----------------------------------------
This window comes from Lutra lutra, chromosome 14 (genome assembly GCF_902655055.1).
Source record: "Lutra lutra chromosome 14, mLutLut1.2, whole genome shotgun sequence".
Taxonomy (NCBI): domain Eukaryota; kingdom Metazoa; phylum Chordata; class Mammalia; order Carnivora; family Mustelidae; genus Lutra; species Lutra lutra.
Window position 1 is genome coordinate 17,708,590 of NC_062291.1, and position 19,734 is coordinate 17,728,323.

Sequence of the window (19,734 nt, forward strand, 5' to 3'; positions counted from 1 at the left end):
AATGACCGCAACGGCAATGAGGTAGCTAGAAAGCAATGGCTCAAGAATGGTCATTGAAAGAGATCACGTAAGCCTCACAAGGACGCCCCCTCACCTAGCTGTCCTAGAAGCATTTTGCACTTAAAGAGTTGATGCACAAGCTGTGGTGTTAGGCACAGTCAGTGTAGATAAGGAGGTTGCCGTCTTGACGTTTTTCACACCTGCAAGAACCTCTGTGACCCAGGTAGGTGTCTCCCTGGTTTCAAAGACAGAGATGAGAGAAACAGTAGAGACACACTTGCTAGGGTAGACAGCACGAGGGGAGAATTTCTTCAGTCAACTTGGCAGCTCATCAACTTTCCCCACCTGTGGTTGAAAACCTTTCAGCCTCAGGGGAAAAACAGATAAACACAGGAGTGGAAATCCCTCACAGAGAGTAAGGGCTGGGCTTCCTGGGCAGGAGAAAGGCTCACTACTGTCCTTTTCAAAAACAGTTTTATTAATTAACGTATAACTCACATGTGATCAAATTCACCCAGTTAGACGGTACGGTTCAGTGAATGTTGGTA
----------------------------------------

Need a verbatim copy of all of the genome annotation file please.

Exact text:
This window comes from Lutra lutra, chromosome 14 (genome assembly GCF_902655055.1).
Source record: "Lutra lutra chromosome 14, mLutLut1.2, whole genome shotgun sequence".
Taxonomy (NCBI): domain Eukaryota; kingdom Metazoa; phylum Chordata; class Mammalia; order Carnivora; family Mustelidae; genus Lutra; species Lutra lutra.
Window position 1 is genome coordinate 17,708,590 of NC_062291.1, and position 19,734 is coordinate 17,728,323.

Sequence of the window (19,734 nt, forward strand, 5' to 3'; positions counted from 1 at the left end):
AATGACCGCAACGGCAATGAGGTAGCTAGAAAGCAATGGCTCAAGAATGGTCATTGAAAGAGATCACGTAAGCCTCACAAGGACGCCCCCTCACCTAGCTGTCCTAGAAGCATTTTGCACTTAAAGAGTTGATGCACAAGCTGTGGTGTTAGGCACAGTCAGTGTAGATAAGGAGGTTGCCGTCTTGACGTTTTTCACACCTGCAAGAACCTCTGTGACCCAGGTAGGTGTCTCCCTGGTTTCAAAGACAGAGATGAGAGAAACAGTAGAGACACACTTGCTAGGGTAGACAGCACGAGGGGAGAATTTCTTCAGTCAACTTGGCAGCTCATCAACTTTCCCCACCTGTGGTTGAAAACCTTTCAGCCTCAGGGGAAAAACAGATAAACACAGGAGTGGAAATCCCTCACAGAGAGTAAGGGCTGGGCTTCCTGGGCAGGAGAAAGGCTCACTACTGTCCTTTTCAAAAACAGTTTTATTAATTAACGTATAACTCACATGTGATCAAATTCACCCAGTTAGACGGTACGGTTCAGTGAATGTTGGTA